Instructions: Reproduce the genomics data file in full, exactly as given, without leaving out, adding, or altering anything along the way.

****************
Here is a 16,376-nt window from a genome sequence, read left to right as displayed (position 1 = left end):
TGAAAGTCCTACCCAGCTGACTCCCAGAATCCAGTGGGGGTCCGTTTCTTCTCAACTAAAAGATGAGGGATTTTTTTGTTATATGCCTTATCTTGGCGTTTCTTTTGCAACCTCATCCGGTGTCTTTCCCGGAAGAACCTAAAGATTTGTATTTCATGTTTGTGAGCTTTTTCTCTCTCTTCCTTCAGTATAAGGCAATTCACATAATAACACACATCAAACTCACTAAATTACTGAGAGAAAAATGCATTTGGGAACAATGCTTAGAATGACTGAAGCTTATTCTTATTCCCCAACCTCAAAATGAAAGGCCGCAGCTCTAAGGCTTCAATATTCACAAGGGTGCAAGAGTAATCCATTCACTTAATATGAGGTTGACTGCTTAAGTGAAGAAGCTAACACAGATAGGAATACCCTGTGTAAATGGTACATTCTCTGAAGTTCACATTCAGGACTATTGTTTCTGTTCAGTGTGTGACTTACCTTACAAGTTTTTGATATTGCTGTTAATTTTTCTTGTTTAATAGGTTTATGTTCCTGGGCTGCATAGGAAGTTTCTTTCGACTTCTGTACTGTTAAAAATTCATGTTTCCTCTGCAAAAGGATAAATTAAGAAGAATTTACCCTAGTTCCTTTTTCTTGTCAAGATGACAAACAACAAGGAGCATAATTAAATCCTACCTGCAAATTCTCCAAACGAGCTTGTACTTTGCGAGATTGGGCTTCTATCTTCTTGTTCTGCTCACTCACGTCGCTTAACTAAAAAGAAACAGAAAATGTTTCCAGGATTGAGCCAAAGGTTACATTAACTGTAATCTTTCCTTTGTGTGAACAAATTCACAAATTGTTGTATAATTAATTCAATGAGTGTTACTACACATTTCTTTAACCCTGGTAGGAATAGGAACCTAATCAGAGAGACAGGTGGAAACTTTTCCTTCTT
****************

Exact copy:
Here is a 16,376-nt window from a genome sequence, read left to right as displayed (position 1 = left end):
TGAAAGTCCTACCCAGCTGACTCCCAGAATCCAGTGGGGGTCCGTTTCTTCTCAACTAAAAGATGAGGGATTTTTTTGTTATATGCCTTATCTTGGCGTTTCTTTTGCAACCTCATCCGGTGTCTTTCCCGGAAGAACCTAAAGATTTGTATTTCATGTTTGTGAGCTTTTTCTCTCTCTTCCTTCAGTATAAGGCAATTCACATAATAACACACATCAAACTCACTAAATTACTGAGAGAAAAATGCATTTGGGAACAATGCTTAGAATGACTGAAGCTTATTCTTATTCCCCAACCTCAAAATGAAAGGCCGCAGCTCTAAGGCTTCAATATTCACAAGGGTGCAAGAGTAATCCATTCACTTAATATGAGGTTGACTGCTTAAGTGAAGAAGCTAACACAGATAGGAATACCCTGTGTAAATGGTACATTCTCTGAAGTTCACATTCAGGACTATTGTTTCTGTTCAGTGTGTGACTTACCTTACAAGTTTTTGATATTGCTGTTAATTTTTCTTGTTTAATAGGTTTATGTTCCTGGGCTGCATAGGAAGTTTCTTTCGACTTCTGTACTGTTAAAAATTCATGTTTCCTCTGCAAAAGGATAAATTAAGAAGAATTTACCCTAGTTCCTTTTTCTTGTCAAGATGACAAACAACAAGGAGCATAATTAAATCCTACCTGCAAATTCTCCAAACGAGCTTGTACTTTGCGAGATTGGGCTTCTATCTTCTTGTTCTGCTCACTCACGTCGCTTAACTAAAAAGAAACAGAAAATGTTTCCAGGATTGAGCCAAAGGTTACATTAACTGTAATCTTTCCTTTGTGTGAACAAATTCACAAATTGTTGTATAATTAATTCAATGAGTGTTACTACACATTTCTTTAACCCTGGTAGGAATAGGAACCTAATCAGAGAGACAGGTGGAAACTTTTCCTTCTT